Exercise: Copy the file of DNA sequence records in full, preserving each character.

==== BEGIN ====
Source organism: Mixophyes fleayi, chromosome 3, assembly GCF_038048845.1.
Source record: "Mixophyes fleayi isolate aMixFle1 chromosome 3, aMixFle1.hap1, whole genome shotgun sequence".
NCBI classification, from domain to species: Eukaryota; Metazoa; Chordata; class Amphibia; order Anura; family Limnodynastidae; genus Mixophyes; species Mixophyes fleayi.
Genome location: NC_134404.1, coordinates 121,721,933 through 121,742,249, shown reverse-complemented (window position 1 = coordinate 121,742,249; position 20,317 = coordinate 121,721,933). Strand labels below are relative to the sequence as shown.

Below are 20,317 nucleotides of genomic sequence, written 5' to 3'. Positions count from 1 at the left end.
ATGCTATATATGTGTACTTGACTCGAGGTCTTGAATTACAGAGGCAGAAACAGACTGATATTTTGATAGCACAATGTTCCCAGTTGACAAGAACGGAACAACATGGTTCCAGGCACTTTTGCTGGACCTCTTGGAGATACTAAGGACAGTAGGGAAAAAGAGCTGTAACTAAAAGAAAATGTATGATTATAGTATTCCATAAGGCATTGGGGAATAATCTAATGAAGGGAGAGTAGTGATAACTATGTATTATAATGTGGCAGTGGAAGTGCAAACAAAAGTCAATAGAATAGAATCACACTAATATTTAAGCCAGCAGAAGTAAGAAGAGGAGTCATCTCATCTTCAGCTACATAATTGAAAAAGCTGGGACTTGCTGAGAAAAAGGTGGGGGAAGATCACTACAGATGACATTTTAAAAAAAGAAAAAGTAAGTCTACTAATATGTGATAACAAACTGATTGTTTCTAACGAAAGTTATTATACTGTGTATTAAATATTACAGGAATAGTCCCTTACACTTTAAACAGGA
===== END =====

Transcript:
Source organism: Mixophyes fleayi, chromosome 3, assembly GCF_038048845.1.
Source record: "Mixophyes fleayi isolate aMixFle1 chromosome 3, aMixFle1.hap1, whole genome shotgun sequence".
NCBI classification, from domain to species: Eukaryota; Metazoa; Chordata; class Amphibia; order Anura; family Limnodynastidae; genus Mixophyes; species Mixophyes fleayi.
Genome location: NC_134404.1, coordinates 121,721,933 through 121,742,249, shown reverse-complemented (window position 1 = coordinate 121,742,249; position 20,317 = coordinate 121,721,933). Strand labels below are relative to the sequence as shown.

Below are 20,317 nucleotides of genomic sequence, written 5' to 3'. Positions count from 1 at the left end.
ATGCTATATATGTGTACTTGACTCGAGGTCTTGAATTACAGAGGCAGAAACAGACTGATATTTTGATAGCACAATGTTCCCAGTTGACAAGAACGGAACAACATGGTTCCAGGCACTTTTGCTGGACCTCTTGGAGATACTAAGGACAGTAGGGAAAAAGAGCTGTAACTAAAAGAAAATGTATGATTATAGTATTCCATAAGGCATTGGGGAATAATCTAATGAAGGGAGAGTAGTGATAACTATGTATTATAATGTGGCAGTGGAAGTGCAAACAAAAGTCAATAGAATAGAATCACACTAATATTTAAGCCAGCAGAAGTAAGAAGAGGAGTCATCTCATCTTCAGCTACATAATTGAAAAAGCTGGGACTTGCTGAGAAAAAGGTGGGGGAAGATCACTACAGATGACATTTTAAAAAAAGAAAAAGTAAGTCTACTAATATGTGATAACAAACTGATTGTTTCTAACGAAAGTTATTATACTGTGTATTAAATATTACAGGAATAGTCCCTTACACTTTAAACAGGA